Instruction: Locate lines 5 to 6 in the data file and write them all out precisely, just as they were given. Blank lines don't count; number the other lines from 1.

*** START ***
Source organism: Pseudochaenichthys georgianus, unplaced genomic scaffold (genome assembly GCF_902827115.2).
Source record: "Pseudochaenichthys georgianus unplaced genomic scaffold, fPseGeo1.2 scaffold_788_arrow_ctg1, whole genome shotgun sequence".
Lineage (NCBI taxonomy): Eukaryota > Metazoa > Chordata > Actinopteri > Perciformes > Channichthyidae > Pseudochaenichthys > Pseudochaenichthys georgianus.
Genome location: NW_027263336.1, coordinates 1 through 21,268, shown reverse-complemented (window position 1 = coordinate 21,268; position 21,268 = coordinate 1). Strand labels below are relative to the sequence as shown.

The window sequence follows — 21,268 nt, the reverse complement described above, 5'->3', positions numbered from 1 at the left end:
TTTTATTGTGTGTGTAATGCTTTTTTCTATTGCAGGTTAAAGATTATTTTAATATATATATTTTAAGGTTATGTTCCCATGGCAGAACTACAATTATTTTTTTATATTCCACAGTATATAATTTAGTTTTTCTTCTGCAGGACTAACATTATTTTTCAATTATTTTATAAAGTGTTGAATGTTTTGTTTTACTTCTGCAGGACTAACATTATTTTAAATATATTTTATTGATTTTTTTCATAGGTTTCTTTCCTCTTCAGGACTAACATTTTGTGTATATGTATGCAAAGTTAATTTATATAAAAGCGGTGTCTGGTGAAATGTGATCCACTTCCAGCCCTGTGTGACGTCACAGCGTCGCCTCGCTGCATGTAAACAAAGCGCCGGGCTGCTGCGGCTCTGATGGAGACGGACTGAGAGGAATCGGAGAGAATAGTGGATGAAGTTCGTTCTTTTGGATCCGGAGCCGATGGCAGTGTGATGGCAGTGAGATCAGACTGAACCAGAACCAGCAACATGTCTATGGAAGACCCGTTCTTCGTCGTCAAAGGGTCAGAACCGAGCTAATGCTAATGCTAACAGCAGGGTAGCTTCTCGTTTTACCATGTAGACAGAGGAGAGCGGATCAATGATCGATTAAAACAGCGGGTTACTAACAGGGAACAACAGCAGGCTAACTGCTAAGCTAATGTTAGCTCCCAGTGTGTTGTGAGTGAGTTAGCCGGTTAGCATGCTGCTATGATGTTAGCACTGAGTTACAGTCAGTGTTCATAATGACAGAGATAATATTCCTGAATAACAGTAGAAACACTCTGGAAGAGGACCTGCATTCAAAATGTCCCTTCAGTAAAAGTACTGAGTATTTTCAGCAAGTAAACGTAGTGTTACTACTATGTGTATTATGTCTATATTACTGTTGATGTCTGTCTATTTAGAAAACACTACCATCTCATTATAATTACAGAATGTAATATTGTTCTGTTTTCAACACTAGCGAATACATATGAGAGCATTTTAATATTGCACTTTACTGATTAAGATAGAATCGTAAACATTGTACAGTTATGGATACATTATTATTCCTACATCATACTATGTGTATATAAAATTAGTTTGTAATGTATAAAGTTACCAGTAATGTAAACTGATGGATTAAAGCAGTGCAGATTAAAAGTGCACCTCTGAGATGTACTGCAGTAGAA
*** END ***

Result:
The window sequence follows — 21,268 nt, the reverse complement described above, 5'->3', positions numbered from 1 at the left end:
TTTTATTGTGTGTGTAATGCTTTTTTCTATTGCAGGTTAAAGATTATTTTAATATATATATTTTAAGGTTATGTTCCCATGGCAGAACTACAATTATTTTTTTATATTCCACAGTATATAATTTAGTTTTTCTTCTGCAGGACTAACATTATTTTTCAATTATTTTATAAAGTGTTGAATGTTTTGTTTTACTTCTGCAGGACTAACATTATTTTAAATATATTTTATTGATTTTTTTCATAGGTTTCTTTCCTCTTCAGGACTAACATTTTGTGTATATGTATGCAAAGTTAATTTATATAAAAGCGGTGTCTGGTGAAATGTGATCCACTTCCAGCCCTGTGTGACGTCACAGCGTCGCCTCGCTGCATGTAAACAAAGCGCCGGGCTGCTGCGGCTCTGATGGAGACGGACTGAGAGGAATCGGAGAGAATAGTGGATGAAGTTCGTTCTTTTGGATCCGGAGCCGATGGCAGTGTGATGGCAGTGAGATCAGACTGAACCAGAACCAGCAACATGTCTATGGAAGACCCGTTCTTCGTCGTCAAAGGGTCAGAACCGAGCTAATGCTAATGCTAACAGCAGGGTAGCTTCTCGTTTTACCATGTAGACAGAGGAGAGCGGATCAATGATCGATTAAAACAGCGGGTTACTAACAGGGAACAACAGCAGGCTAACTGCTAAGCTAATGTTAGCTCCCAGTGTGTTGTGAGTGAGTTAGCCGGTTAGCATGCTGCTATGATGTTAGCACTGAGTTACAGTCAGTGTTCATAATGACAGAGATAATATTCCTGAATAACAGTAGAAACACTCTGGAAGAGGACCTGCATTCAAAATGTCCCTTCAGTAAAAGTACTGAGTATTTTCAGCAAGTAAACGTAGTGTTACTACTATGTGTATTATGTCTATATTACTGTTGATGTCTGTCTATTTAGAAAACACTACCATCTCATTATAATTACAGAATGTAATATTGTTCTGTTTTCAACACTAGCGAATACATATGAGAGCATTTTAATATTGCACTTTACTGATTAAGATAGAATCGTAAACATTGTACAGTTATGGATACATTATTATTCCTACATCATACTATGTGTATATAAAATTAGTTTGTAATGTATAAAGTTACCAGTAATGTAAACTGATGGATTAAAGCAGTGCAGATTAAAAGTGCACCTCTGAGATGTACTGCAGTAGAA